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Old 08-04-2019, 03:20 PM   #519
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I roughed in a little cabinet and mounted my heater on it just to see how I liked it. The open side will face the end of the horseshoe bench that is yet to be fabricated and installed. Because there will not be enough room between the cabinet and the bench for drawers to pull out or for a door to swing open, I will likely rig up a sliding door on it.
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Old 08-04-2019, 08:14 PM   #520
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Looking good Slats! Those Dickinson heaters are cool.

Dan
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Old 08-05-2019, 06:47 PM   #521
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Those heaters are hot, not cool. : ) I do like the looks of the thing. Rather rustic. I'm using an old fashioned catalytic heater in mine.

Slats, think tambour roll up door for your cabinet. Airstream used a lot of them in the 70s and beyond. Just a thought, and probably not a good one at that.

David
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Old 08-05-2019, 07:16 PM   #522
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Thanks for the suggestion, David. I fished out a couple of shelf fronts from the pile of stuff I pulled out of Hal in the deconstruction phase. They are 3/4"x3/4" mahogany sticks that have a 3/16" routed channel along the length of one side. I'm thinking of rigging one at the top and one at the bottom of the cabinet opening and using a 3/16" plywood rectangle for the face of the sliding door (which will slide in the channels) with a piece of 1"x2" mahogany (also salvaged from the pile) along one side of the length of the plywood door with a pull knob or handle of some sort about a third of the way down. As I realize my descriptions aren't exactly crystal clear, so I'll just post a picture of the finished product if it comes to fruition.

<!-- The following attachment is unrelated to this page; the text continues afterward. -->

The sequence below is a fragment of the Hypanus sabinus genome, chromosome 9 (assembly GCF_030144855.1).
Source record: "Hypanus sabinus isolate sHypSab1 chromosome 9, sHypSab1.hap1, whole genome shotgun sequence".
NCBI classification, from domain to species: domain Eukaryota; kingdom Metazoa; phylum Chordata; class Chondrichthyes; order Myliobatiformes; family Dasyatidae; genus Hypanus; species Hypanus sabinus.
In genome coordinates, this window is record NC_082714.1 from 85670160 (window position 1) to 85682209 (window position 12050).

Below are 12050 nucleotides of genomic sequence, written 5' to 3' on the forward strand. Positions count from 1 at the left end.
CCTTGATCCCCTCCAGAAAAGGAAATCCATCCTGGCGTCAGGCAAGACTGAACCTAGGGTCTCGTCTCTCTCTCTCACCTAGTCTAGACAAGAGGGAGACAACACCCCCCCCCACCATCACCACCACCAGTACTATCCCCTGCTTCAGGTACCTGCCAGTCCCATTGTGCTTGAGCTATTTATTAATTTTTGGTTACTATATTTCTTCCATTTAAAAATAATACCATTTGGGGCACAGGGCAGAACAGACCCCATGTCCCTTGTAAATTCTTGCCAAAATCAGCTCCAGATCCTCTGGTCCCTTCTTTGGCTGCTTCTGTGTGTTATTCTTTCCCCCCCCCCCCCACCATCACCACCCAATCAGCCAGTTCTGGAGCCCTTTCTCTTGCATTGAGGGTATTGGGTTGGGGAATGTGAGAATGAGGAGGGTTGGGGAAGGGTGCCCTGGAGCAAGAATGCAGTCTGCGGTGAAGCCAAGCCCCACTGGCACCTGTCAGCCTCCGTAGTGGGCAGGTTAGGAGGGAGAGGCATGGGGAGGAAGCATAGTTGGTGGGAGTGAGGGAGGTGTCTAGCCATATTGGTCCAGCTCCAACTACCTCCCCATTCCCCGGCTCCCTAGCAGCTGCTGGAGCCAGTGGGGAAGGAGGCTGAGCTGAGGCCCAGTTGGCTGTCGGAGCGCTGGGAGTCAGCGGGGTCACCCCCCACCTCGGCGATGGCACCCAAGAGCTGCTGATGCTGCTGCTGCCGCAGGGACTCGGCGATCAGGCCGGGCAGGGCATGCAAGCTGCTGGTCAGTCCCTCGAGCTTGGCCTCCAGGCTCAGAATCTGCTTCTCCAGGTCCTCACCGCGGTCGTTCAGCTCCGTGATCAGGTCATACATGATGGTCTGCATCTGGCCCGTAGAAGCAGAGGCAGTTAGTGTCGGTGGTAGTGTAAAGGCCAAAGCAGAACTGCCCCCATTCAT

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Old 08-06-2019, 07:05 PM   #523
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Nothing like a pile of stuff to save the day. I made horizontal sliding doors for my Trade Wind bathroom vanity. I didn't have room for hinged cabinet doors. They worked well enough.

My Overlander has very few hinged doors. Tambour was the factory choice back then. They are kinda nifty, and they are kinda a pain when they stick. Vertical ones work better than horizontal ones.

You have the situation well in hand.

David
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Old 08-22-2019, 08:27 PM   #524
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Made a little progress on the heater cabinet. The sliding door doesn't slide as smoothly as I would like, but that will just take some tinkering around with to make better. Also got the stove set in place in its frame. After taking the shot of the stove, I cut and glued in the cross piece that goes below the stove. I'm re-purposing a lot of the mahogany I took out elsewhere (from old gaucho, old shelf above bed, etc.) and using it to trim around the birch plywood I'm using for the cabinets. I'm going to replace the mahogany veneer cabinet doors with birch plywood, on which I'm applying clear satin polyurethane, like that on the heater cabinet. I love the contrast of the birch and the mahogany trim. The

two woods compliment each other. Using aluminum angle for the heater cabinet edges hides the seam well carries through an aluminum touch. I may have hit upon a theme.
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Old 08-24-2019, 02:22 PM   #525
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Looking great Slats. I also really like the contrast of the mahogany, birch and aluminum. Itís unusual but looks really good.